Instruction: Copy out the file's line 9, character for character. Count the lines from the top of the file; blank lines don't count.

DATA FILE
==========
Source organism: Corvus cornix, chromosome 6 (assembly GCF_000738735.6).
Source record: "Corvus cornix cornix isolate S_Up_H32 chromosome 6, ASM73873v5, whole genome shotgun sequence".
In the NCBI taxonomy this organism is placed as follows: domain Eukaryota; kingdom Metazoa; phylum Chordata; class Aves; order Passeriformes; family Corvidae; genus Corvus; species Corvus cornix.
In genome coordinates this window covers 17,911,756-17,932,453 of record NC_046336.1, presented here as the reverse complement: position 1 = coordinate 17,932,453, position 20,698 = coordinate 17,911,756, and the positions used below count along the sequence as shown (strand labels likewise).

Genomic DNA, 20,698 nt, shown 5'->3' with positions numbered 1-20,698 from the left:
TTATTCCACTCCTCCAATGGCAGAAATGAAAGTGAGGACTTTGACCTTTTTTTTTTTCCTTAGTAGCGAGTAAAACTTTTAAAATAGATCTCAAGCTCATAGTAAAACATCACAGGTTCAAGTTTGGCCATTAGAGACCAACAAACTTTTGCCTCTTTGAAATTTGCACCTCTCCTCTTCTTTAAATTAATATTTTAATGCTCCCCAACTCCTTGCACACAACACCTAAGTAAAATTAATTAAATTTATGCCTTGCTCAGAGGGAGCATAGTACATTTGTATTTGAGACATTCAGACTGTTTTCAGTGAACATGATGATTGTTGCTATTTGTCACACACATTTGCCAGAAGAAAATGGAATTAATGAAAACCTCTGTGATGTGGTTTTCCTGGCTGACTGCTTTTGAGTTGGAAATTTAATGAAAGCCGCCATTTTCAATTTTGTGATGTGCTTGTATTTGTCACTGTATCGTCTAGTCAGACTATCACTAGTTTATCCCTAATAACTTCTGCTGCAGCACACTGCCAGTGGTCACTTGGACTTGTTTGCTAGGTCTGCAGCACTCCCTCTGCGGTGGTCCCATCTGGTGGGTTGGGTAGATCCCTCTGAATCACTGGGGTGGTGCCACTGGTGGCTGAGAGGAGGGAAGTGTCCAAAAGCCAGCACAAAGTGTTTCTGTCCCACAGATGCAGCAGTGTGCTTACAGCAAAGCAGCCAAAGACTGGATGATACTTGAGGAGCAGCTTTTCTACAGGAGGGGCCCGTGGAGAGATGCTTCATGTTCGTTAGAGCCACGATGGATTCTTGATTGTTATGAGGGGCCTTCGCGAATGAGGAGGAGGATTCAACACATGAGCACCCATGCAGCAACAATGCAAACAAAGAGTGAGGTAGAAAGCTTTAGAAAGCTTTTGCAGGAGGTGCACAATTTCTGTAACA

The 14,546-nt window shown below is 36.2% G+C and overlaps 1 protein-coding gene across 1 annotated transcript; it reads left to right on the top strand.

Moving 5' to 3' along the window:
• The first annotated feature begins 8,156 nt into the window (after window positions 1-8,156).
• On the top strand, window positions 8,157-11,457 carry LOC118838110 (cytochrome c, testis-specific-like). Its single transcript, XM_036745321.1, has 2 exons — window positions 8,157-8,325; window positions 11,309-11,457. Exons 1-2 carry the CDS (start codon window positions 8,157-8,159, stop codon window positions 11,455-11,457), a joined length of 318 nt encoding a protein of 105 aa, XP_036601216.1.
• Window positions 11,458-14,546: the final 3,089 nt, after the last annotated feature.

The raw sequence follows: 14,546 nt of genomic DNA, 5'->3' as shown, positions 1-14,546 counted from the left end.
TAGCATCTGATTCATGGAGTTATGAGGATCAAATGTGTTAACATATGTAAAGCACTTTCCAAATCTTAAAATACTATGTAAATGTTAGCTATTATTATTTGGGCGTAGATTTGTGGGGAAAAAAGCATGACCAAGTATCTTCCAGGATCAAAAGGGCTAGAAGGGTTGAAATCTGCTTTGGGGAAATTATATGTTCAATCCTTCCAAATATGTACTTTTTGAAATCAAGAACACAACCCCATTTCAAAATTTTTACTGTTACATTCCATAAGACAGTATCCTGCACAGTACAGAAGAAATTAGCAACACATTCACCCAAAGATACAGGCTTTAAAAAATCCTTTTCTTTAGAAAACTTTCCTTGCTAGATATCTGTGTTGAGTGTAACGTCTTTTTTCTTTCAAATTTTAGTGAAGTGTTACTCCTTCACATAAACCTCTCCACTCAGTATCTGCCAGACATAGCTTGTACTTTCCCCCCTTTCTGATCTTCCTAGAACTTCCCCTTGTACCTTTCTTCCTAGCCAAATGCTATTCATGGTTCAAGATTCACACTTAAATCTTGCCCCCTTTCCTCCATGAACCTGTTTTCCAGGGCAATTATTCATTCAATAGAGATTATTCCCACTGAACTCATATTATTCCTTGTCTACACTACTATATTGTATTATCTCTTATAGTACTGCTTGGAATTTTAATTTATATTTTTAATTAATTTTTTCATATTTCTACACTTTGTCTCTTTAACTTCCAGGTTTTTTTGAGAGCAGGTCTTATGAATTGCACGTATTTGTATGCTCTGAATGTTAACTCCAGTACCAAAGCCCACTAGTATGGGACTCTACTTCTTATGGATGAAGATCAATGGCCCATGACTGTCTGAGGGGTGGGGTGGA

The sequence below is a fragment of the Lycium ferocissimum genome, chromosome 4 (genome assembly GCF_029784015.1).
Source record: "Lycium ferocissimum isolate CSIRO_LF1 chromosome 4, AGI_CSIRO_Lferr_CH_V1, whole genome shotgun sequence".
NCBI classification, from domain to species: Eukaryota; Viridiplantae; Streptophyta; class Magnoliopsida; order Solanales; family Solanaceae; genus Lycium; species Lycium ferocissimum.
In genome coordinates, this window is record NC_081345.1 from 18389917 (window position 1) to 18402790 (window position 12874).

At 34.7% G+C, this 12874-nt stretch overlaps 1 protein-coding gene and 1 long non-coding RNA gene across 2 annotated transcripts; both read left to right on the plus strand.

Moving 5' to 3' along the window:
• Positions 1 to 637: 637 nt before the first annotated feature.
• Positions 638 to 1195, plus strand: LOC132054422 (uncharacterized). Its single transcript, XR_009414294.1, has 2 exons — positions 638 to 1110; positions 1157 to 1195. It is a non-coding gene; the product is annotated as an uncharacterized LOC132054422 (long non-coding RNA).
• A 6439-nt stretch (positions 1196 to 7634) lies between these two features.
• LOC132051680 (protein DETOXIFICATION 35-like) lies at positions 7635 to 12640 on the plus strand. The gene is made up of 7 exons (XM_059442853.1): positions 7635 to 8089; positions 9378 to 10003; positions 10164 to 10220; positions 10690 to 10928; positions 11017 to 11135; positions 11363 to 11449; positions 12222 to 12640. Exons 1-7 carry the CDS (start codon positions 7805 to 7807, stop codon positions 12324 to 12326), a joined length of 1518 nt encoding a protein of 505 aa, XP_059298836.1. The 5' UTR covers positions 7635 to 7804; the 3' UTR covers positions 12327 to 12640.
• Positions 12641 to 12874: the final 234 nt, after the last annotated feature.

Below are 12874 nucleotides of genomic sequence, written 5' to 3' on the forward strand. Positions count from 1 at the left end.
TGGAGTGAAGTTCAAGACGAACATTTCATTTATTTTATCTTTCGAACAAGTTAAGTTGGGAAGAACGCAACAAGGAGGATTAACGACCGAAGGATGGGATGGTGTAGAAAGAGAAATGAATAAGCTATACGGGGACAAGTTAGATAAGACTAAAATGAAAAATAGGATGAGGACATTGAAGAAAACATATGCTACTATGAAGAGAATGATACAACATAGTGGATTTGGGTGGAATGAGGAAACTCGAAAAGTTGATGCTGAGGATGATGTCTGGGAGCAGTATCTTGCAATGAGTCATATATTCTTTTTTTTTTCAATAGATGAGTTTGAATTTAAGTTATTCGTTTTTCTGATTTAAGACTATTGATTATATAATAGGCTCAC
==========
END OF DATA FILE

• The first annotated feature begins 8,156 nt into the window (after window positions 1-8,156).